Following three years of ethnomusicological fieldwork on the sacred singing traditions of evangelical Christians in North-East Scotland and Northern Isles coastal communities, Frances Wilkins documents and analyses current singing practices in this book by placing them historically and contemporaneously within their respective faith communities. In ascertaining who the singers were and why, when, where, how and what they chose to sing, the study explores a number of related questions. How has sacred singing contributed to the establishment and reinforcement of individual and group identities both in the church and wider community? What is the process by which specific regional repertoires and styles develop? Which organisations and venues have been particularly conducive to the development of sacred singing in the community? How does the subject matter of songs relate to the immediate environment of coastal inhabitants? How and why has gospel singing in coastal communities changed? 

These questions are answered with comprehensive reference to interview material, fieldnotes, videography and audio field recordings. As one of the first pieces of ethnomusicological research into sacred music performance in Scotland, this ethnography draws important parallels between practices in the North East and elsewhere in the British Isles and across the globe.


Following last year's call for applications to the BFE Fieldwork Grant Awards scheme, we are delighted to announce that a total of four fieldwork grants have been awarded for 2018. Once again, the standard of applications was extremely high. We offer huge congratulations to Sara Selleri, Georgette Nummelin, Gabrielle Messeder and Soosan Lolavar, who are the 2018 grant recipients. The winners introduce their exciting research projects below, and we look forward to hearing more about their work when they return from the field.

Sara Selleri (SOAS, University of London)

My research explores dynamics of inclusion, representation and discrimination in society at large and within higher education music institutions and curricula in Puerto Rico. I look at how music transmission practices and academic institutions can be a product of the socio-cultural background they operate in, and how historically constructed and culturally inherited factors such as internalized colonization, gender discrimination etc. play an important part in determining “which music” or “whose music” is taught and recognized a higher status in academia and society. I’m interested in uncovering where there are correspondences or differentiations in such interrelationships, questioning the repercussions one has on the other in (re)constructing and perpetrating present discriminations of historically excluded groups, both in society and in music.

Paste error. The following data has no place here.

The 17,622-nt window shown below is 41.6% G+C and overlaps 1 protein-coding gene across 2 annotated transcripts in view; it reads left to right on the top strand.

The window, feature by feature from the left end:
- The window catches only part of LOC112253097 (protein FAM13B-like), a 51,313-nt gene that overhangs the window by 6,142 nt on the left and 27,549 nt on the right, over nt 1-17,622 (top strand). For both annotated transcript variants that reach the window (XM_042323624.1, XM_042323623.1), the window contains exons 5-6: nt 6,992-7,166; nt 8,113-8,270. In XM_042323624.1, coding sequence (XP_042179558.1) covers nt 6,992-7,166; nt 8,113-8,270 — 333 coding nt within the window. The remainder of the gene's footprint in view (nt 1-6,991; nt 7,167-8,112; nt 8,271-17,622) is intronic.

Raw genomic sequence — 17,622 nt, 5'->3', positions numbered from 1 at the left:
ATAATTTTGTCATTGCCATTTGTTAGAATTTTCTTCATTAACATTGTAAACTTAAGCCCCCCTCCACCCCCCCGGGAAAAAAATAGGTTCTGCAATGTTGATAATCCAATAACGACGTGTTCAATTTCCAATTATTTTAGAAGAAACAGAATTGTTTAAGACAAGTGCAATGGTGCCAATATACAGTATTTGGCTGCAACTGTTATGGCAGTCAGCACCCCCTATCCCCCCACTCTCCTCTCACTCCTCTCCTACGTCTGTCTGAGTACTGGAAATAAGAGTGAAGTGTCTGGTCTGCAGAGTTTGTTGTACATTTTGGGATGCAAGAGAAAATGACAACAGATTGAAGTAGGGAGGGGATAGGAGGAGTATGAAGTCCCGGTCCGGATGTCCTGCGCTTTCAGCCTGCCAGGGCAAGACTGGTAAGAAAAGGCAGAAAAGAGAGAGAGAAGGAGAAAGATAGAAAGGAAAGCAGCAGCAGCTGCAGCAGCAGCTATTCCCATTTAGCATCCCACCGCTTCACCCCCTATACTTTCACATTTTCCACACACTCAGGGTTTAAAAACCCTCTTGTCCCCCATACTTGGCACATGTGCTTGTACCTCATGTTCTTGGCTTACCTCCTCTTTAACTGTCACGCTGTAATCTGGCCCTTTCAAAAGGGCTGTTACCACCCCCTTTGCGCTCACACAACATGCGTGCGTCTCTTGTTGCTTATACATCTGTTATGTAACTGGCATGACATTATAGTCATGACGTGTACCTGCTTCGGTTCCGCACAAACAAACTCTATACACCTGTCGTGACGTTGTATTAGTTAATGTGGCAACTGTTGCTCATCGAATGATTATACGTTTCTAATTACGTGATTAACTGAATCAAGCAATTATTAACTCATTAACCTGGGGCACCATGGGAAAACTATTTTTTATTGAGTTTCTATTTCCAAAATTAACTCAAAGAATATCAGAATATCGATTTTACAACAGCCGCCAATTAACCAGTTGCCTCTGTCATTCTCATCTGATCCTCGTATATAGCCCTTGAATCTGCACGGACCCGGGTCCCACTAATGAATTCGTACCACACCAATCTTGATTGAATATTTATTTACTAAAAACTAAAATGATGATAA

Gabrielle Messeder (City, University of London)

I'm researching contemporary practices of Brazilian music and dance in Lebanon. Focussing primarily on the genres of samba, bossa nova and música popular brasileira (MPB), I aim to trace their development from the bossa-influenced sound of recordings by Fairouz and Ziad Rahbani in the 1970s to the bands and blocos that perform in Lebanon today. I'll explore the unique, ambivalent and sometimes contested space that the performance of Brazilian music by both Brazilian and non-Brazilian performers occupies in the cosmopolitan Lebanese musical milieu, and discuss how issues of cultural conservatism, exoticism and stereotyping shape the production, performance and reception of Brazilian music and dance in Lebanon today.



Georgette Nummelin (SOAS, University of London)